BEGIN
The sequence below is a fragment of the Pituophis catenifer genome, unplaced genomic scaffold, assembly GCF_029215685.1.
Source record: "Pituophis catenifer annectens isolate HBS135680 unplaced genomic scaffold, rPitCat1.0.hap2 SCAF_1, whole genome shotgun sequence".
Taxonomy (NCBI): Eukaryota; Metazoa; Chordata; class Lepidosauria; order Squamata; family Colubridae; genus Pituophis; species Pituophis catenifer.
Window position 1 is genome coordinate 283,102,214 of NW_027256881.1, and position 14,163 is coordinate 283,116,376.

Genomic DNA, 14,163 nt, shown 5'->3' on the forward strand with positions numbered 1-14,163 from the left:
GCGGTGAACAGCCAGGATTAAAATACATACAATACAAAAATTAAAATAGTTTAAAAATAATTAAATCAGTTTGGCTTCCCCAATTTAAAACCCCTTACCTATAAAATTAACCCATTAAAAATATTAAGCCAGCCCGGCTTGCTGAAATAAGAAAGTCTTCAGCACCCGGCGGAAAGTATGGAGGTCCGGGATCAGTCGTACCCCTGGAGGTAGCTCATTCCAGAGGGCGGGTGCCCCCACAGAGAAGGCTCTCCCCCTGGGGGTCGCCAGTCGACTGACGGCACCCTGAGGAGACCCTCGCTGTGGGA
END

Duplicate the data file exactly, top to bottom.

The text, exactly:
The sequence below is a fragment of the Pituophis catenifer genome, unplaced genomic scaffold, assembly GCF_029215685.1.
Source record: "Pituophis catenifer annectens isolate HBS135680 unplaced genomic scaffold, rPitCat1.0.hap2 SCAF_1, whole genome shotgun sequence".
Taxonomy (NCBI): Eukaryota; Metazoa; Chordata; class Lepidosauria; order Squamata; family Colubridae; genus Pituophis; species Pituophis catenifer.
Window position 1 is genome coordinate 283,102,214 of NW_027256881.1, and position 14,163 is coordinate 283,116,376.

Genomic DNA, 14,163 nt, shown 5'->3' on the forward strand with positions numbered 1-14,163 from the left:
GCGGTGAACAGCCAGGATTAAAATACATACAATACAAAAATTAAAATAGTTTAAAAATAATTAAATCAGTTTGGCTTCCCCAATTTAAAACCCCTTACCTATAAAATTAACCCATTAAAAATATTAAGCCAGCCCGGCTTGCTGAAATAAGAAAGTCTTCAGCACCCGGCGGAAAGTATGGAGGTCCGGGATCAGTCGTACCCCTGGAGGTAGCTCATTCCAGAGGGCGGGTGCCCCCACAGAGAAGGCTCTCCCCCTGGGGGTCGCCAGTCGACTGACGGCACCCTGAGGAGACCCTCGCTGTGGGA